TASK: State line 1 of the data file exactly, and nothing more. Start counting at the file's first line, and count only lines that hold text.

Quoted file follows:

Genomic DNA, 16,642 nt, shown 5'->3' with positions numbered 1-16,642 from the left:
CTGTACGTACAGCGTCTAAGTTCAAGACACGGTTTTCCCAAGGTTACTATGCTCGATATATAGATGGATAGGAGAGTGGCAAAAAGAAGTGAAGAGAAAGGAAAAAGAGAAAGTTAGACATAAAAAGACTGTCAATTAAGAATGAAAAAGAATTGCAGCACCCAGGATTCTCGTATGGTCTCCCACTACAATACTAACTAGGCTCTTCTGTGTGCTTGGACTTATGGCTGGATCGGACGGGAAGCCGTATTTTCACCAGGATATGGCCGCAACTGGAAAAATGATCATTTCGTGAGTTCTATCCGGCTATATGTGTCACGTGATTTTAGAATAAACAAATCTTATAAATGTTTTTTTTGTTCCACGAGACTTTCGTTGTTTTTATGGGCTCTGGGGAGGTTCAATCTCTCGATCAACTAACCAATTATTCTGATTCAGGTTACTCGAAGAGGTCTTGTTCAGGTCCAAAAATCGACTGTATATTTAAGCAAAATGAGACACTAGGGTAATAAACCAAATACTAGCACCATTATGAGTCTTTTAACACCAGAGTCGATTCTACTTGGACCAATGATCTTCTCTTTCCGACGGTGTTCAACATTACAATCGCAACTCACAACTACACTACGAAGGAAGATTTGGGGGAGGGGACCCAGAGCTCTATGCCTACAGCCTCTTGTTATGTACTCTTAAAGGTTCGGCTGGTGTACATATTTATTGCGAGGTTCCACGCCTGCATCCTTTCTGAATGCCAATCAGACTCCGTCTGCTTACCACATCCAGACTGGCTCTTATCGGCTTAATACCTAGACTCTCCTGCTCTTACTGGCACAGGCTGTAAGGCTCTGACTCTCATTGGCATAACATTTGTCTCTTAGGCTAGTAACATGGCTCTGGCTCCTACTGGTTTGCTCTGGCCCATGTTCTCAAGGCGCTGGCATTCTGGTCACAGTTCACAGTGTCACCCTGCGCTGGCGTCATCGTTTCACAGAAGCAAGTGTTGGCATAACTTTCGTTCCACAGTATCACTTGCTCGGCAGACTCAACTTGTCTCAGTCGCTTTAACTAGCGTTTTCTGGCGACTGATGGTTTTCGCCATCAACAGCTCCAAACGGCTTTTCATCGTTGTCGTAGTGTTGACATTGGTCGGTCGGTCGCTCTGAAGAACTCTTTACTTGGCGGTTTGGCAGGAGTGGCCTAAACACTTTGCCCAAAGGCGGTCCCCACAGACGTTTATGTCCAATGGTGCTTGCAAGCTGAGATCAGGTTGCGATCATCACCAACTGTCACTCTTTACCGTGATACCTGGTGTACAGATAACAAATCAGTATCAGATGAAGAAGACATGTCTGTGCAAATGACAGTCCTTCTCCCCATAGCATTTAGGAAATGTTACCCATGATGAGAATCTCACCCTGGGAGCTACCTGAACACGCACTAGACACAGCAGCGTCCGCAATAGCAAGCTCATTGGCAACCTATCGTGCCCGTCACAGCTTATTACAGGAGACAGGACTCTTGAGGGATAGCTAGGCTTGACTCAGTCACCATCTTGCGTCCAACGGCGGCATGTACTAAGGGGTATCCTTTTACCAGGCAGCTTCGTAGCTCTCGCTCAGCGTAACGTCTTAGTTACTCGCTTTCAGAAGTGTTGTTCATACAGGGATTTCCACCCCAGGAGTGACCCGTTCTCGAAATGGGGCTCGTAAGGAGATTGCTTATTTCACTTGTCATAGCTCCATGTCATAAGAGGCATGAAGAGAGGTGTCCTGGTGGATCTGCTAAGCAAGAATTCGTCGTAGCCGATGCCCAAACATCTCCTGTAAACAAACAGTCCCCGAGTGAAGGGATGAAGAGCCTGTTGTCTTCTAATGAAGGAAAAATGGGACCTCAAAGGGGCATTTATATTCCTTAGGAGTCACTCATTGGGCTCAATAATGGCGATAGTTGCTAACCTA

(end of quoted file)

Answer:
Genomic DNA, 16,642 nt, shown 5'->3' with positions numbered 1-16,642 from the left: